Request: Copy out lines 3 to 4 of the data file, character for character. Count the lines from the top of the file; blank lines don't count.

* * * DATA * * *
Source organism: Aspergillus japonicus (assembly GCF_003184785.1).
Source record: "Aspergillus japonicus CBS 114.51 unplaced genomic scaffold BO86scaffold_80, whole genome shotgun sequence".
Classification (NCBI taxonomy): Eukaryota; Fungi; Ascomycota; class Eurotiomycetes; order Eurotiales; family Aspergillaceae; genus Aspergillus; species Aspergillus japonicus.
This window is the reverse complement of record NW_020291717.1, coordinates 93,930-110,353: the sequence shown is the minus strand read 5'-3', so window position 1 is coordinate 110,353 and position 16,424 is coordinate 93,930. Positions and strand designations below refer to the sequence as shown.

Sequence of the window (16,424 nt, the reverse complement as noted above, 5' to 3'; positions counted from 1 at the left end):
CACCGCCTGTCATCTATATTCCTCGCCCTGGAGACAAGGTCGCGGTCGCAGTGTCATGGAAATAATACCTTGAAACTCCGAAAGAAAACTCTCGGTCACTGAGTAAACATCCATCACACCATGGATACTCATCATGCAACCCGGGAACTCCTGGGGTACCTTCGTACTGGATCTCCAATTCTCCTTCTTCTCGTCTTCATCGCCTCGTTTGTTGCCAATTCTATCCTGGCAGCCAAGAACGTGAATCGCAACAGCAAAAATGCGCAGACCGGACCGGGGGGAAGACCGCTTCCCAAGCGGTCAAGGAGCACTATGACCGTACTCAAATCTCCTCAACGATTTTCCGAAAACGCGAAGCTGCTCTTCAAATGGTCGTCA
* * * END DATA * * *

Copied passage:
Classification (NCBI taxonomy): Eukaryota; Fungi; Ascomycota; class Eurotiomycetes; order Eurotiales; family Aspergillaceae; genus Aspergillus; species Aspergillus japonicus.
This window is the reverse complement of record NW_020291717.1, coordinates 93,930-110,353: the sequence shown is the minus strand read 5'-3', so window position 1 is coordinate 110,353 and position 16,424 is coordinate 93,930. Positions and strand designations below refer to the sequence as shown.